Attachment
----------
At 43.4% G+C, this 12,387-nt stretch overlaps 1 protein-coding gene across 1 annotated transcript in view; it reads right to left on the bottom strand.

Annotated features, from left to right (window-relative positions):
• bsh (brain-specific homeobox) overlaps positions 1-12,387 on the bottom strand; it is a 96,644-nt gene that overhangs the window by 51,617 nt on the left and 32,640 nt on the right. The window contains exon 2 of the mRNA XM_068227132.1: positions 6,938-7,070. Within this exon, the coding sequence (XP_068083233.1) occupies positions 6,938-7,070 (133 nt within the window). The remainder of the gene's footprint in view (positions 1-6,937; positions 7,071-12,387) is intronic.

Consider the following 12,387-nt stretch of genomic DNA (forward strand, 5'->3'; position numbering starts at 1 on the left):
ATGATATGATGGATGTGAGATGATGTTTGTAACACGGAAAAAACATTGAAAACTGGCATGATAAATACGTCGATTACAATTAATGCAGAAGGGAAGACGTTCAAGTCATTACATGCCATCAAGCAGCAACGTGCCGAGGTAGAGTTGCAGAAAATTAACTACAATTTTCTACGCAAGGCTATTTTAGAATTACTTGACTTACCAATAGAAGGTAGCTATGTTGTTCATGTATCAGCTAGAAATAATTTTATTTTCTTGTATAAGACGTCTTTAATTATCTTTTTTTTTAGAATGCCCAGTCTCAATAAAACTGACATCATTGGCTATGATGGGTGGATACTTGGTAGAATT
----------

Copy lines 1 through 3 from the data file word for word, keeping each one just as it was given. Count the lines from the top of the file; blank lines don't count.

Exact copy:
At 43.4% G+C, this 12,387-nt stretch overlaps 1 protein-coding gene across 1 annotated transcript in view; it reads right to left on the bottom strand.

Annotated features, from left to right (window-relative positions):
• bsh (brain-specific homeobox) overlaps positions 1-12,387 on the bottom strand; it is a 96,644-nt gene that overhangs the window by 51,617 nt on the left and 32,640 nt on the right. The window contains exon 2 of the mRNA XM_068227132.1: positions 6,938-7,070. Within this exon, the coding sequence (XP_068083233.1) occupies positions 6,938-7,070 (133 nt within the window). The remainder of the gene's footprint in view (positions 1-6,937; positions 7,071-12,387) is intronic.